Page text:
Winner of the 2014 National Prize for Plastic Arts and, since 2002, member of the Royal Academy of Fine Art of San Fernando, Jordi Teixidor is one of the principal artists of his generation. His early collaboration during the sixties with the Cuenca Group (Zobel, Rueda, Torner) in the founding of the Hanging Houses Museum of Abstract Spanish Art in Cuenca lay the seed for a committed art of rigid and austere abstraction that Teixidor was to follow for more than thirty years. In 1979 he received a grant from the Juan March Foundation, enabling him to travel to New York, where he lived for several years. There, he discovered the Abstract Expressionists of the New York School, opening for him the transcendental possibilities inherent in painting.
Characterised by a reductionist aesthetic and a limited chromatic range, the paintings of Teixidor dig deeply into the unconscious, with bands of colour ranging from sombre blacks to expressive gestural marks that underline the complexity of the human spirit. Evoking the devotional paintings of Mark Rothko or the icons of Andrej Rublev, these works let the viewer into a meditative space that broadens the limits of our perception.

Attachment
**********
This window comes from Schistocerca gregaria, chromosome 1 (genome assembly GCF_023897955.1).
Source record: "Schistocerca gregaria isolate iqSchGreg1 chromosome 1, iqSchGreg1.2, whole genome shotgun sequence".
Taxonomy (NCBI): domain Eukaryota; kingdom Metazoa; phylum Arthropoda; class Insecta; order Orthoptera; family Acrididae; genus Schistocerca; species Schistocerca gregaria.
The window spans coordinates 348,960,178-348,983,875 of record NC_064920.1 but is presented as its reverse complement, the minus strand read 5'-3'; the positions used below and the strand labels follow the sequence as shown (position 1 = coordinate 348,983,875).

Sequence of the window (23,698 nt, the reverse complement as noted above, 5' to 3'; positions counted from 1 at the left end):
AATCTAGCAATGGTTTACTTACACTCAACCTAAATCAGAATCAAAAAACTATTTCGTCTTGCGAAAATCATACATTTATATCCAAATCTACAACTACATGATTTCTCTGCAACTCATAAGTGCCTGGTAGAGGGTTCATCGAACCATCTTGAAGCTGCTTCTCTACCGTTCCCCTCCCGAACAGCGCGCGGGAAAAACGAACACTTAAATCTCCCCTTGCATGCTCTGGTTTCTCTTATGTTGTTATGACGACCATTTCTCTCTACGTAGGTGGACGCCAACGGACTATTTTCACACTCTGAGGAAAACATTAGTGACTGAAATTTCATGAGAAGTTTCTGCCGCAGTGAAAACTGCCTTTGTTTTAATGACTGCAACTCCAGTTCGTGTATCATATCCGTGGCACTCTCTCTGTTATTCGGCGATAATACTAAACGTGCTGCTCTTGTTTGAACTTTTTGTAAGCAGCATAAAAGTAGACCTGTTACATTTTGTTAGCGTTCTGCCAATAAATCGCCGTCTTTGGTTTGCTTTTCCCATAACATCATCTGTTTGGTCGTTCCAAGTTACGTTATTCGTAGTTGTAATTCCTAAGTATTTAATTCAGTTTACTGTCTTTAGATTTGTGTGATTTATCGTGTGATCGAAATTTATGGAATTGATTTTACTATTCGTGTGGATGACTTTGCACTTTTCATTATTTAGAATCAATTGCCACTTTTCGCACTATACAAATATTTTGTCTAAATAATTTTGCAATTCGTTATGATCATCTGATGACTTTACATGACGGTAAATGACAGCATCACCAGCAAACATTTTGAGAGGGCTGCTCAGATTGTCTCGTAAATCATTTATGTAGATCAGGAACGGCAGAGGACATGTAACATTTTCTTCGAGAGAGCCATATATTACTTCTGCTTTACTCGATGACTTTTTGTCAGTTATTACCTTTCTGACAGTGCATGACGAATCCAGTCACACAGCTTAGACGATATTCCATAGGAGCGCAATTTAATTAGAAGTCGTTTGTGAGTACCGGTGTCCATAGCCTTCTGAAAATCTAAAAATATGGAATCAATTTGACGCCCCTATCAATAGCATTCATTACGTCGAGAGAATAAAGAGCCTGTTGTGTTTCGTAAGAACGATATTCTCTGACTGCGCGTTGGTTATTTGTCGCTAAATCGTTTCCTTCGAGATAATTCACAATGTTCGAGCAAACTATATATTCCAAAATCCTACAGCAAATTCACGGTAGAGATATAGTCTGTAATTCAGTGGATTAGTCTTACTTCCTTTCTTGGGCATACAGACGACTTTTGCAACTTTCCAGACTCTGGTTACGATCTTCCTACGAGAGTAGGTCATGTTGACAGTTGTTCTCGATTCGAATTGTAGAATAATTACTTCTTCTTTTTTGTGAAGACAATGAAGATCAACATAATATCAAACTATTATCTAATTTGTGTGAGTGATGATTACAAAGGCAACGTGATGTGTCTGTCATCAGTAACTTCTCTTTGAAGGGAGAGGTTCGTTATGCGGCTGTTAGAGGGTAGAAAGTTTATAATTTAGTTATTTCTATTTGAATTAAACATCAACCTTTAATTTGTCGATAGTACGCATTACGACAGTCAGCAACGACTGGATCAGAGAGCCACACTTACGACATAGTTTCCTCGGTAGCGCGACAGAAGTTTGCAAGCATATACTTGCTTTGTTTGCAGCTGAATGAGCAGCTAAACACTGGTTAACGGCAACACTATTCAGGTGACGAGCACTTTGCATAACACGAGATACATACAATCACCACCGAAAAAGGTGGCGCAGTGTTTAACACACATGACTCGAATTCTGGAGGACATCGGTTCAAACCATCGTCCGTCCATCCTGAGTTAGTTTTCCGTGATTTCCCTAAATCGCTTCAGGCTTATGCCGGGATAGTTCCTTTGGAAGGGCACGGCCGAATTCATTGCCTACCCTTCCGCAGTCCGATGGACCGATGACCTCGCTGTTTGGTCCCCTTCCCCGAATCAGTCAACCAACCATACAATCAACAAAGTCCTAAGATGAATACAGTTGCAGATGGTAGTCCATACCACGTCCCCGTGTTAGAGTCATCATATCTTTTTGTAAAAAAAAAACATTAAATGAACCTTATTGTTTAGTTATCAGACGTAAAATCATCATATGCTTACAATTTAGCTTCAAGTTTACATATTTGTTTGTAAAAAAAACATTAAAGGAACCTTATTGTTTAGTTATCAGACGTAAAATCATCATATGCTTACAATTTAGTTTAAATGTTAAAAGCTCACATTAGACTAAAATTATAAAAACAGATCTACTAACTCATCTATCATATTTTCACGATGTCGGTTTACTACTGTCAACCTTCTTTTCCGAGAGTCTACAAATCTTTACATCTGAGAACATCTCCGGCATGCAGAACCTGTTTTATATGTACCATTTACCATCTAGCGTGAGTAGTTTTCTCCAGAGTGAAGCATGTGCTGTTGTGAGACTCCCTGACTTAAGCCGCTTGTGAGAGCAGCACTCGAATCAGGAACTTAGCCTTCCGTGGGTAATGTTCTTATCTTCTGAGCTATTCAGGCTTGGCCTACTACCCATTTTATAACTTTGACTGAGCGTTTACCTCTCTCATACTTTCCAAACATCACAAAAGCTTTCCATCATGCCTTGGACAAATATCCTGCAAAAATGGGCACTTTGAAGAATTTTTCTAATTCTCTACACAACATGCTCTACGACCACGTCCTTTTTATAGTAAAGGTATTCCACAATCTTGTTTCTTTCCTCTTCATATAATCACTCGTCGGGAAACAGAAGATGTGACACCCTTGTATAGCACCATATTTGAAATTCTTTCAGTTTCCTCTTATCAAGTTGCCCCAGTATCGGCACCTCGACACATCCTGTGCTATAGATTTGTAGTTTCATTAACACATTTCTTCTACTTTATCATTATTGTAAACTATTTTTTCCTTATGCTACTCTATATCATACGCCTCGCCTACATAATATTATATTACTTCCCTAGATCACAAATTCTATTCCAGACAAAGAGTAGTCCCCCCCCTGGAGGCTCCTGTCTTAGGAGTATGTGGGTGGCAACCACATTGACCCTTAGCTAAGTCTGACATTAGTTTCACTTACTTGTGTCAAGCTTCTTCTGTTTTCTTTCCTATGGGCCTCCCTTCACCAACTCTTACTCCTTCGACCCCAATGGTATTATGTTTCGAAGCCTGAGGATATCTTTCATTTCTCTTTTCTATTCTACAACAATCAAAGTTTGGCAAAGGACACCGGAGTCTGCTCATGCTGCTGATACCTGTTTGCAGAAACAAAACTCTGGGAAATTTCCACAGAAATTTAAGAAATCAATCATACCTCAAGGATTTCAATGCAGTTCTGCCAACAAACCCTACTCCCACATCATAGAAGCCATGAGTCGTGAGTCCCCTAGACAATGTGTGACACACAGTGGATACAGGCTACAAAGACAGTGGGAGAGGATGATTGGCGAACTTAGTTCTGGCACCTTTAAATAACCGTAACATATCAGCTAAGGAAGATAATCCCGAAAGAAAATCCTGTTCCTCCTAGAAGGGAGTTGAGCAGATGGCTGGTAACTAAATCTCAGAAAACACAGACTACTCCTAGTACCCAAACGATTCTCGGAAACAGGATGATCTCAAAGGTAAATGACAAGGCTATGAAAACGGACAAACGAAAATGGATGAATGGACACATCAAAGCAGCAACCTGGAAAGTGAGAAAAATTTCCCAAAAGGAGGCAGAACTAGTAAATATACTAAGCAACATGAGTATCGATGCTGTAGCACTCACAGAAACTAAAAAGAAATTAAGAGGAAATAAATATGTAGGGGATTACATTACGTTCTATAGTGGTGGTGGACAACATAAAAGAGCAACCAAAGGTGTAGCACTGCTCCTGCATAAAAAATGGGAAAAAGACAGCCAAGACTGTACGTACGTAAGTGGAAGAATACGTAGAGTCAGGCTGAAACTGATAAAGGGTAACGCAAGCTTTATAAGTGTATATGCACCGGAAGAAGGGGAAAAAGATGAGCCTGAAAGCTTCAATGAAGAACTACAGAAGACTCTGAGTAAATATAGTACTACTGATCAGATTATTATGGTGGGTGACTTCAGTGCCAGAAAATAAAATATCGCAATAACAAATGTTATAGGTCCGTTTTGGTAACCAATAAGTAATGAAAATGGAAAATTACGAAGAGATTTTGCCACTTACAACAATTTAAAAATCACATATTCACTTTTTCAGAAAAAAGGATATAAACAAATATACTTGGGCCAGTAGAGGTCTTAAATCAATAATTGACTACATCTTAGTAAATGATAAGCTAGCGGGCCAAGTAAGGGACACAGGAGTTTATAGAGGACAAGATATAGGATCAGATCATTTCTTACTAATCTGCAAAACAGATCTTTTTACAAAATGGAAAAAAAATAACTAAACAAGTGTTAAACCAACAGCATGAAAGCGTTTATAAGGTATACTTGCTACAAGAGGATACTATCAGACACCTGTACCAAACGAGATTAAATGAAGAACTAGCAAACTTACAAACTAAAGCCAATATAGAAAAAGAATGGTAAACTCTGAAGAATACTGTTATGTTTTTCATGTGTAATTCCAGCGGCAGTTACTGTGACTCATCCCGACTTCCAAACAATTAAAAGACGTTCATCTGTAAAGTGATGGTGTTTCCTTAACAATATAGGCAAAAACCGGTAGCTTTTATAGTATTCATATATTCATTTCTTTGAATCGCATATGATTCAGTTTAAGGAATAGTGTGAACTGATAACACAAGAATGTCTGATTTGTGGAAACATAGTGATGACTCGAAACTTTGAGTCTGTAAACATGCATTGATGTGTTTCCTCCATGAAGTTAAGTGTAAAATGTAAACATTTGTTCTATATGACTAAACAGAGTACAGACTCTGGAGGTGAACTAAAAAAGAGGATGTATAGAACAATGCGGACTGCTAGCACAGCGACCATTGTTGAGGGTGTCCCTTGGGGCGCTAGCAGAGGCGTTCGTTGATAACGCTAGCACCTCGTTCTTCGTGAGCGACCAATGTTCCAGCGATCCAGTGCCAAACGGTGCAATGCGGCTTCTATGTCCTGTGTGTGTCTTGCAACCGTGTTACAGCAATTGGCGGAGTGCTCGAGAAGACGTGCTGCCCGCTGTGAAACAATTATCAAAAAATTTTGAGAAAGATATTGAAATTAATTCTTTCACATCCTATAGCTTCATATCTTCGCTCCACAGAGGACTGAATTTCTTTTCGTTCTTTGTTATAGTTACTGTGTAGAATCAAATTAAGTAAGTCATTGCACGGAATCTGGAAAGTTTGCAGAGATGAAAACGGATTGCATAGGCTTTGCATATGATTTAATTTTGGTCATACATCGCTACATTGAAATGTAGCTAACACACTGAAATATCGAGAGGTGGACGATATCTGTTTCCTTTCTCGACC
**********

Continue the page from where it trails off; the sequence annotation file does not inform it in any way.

Open the Night
Jordi Teixidor gave his 2015 exhibition of paintings on canvas and paper the enigmatic title of Open the Night, in clear reference to Matisse’s pivotal work from 1914, French Wndow at Collioure, described by Louis Aragon as the most mysterious painting the artist ever painted. With their ample use of black, their vertical framing construction along architectural lines and the deep mystery that these works evoke, Teixidor continues his investigation into space and volume, last seen at his 2006 exhibition at the gallery, as a vehicle for meditation upon the human condition.
Jordi Teixidor has exhibited extensively in one-person and group shows across Europe and the United States, including museums such as the IVAM, Valencia, where in 1997 he had an important retrospective, the Centro Santa Mónica de Barcelona and the Solomon Guggenheim Museum of New York. His work can be found in the permanent collections of the most prestigious museums and institutions.